5. Mount the U-frame witl the L-hooks on the table and lower the endstops for the z-axis to benefit from the additional height
    6. (Not in the video) Drill some holes to put the wires of the endstops and steppers through the table. In this way we managed to use all the original cables except for the Y-axis.

    Step 5 - Make a heated chamber

    Use your creativity to make a cover over the printspace. Plastic foil can already be enough to trap the warm air inside, depending on the room temperature. We also had good results with cardboard and left-over BASF Styropur, which is sturdy enough to not need a frame.

    Step 6 - Download Marlin 1.4.6 and modify the bed size.

    You can find an adapted version specially for the Anycubic I3 Mega S here: https://github.com/davidramiro/Marlin-Ai3M
    Higher versions had a bugged manual bed leveling system, which we'll really need because it's easy to not have the bed exactly parallel to the table.

    Install VSCode and open the code there. Change the following properties in configuration.h to let the printer know it has a bigger bed and higher build envelope:
    a. Y_BED_SIZE: 999
    b. MAX_Z_HEIGHT: 260

    Step 7 - Flash the modified firmware

    Connect your printer mainboard with USB. VScode will automatically connect to the right serial port.
    Press the small arrow in the bottom left corner to start the uploading process.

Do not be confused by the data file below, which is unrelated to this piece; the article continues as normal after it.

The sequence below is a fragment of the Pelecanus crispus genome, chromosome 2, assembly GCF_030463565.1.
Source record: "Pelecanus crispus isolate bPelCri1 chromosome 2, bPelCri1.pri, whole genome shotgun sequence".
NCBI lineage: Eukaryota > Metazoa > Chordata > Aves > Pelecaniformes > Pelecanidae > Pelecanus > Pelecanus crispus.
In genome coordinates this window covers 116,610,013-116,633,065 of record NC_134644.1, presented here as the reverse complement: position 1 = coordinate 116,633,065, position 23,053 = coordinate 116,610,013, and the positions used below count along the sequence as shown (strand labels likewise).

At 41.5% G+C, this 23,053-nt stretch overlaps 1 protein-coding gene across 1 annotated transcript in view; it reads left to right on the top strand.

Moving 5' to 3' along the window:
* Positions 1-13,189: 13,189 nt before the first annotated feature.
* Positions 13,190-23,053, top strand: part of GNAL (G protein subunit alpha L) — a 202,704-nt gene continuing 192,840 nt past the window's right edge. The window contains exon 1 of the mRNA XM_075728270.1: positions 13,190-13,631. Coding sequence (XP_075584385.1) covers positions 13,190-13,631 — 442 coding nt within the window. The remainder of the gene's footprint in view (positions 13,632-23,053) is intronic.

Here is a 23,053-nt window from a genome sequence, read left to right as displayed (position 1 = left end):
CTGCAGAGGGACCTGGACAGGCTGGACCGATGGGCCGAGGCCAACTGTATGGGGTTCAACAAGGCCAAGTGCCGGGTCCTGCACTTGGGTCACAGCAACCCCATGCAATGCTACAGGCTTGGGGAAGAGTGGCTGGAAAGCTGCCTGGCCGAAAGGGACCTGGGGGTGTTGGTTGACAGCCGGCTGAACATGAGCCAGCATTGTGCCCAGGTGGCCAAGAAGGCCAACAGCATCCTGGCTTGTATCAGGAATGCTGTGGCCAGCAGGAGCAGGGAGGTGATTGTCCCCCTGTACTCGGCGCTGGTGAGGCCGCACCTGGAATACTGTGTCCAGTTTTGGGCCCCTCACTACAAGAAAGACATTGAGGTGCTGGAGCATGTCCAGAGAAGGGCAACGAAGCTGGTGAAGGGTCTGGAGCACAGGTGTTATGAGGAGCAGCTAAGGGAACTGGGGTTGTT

Step 8 - Level the bed 'manually'

    Ok, this is not the 'manually' as you used to know, turning the 4 knobs on the bottom of the printbed. Instead we will run the G29 S1 command, followed by G29 S2 until it finishes. The printer will calculate a grid of 5x5 points over the printbed and move to each position, where you'll be able to lower or heighten the nozzle on the z-axis.
    (The number of points in the grid can easily be changed in the firmware)

    More on the G29 command for Marlin: https://marlinfw.org/docs/gcode/G029-mbl.html

    After you finished all 25 points, the printer will make a bleep sound and return the printhead to its 0,0 position. Be sure to save the grid with the M500-command. Also, before each print you should call M420 S1 to enable mesh-bed-leveling and fetch the modified z-coordinates. We can recommened to put this in the custom g-code section of your slicer to be sure to have it called before each print.

    Step 9 - Test before you print big!

    Printing big might take some time to get everything right. For example there might be some adhesion problems arising while printing. The bigger the object gets, the more power it has to warp and pull of off the bed.
    We had good result printing rPET, PETG and PLA with Formfutur's Magigoo as an adhesive. Certainly PET(G) sticks very well and we use a first layer of PET(G) to print ABS.

    Step 10 - Profit

    This long bed conversion for example permits the printing of windturbine blades which allows yo uto build your own windturbines. Check our other tutorial to know more about it!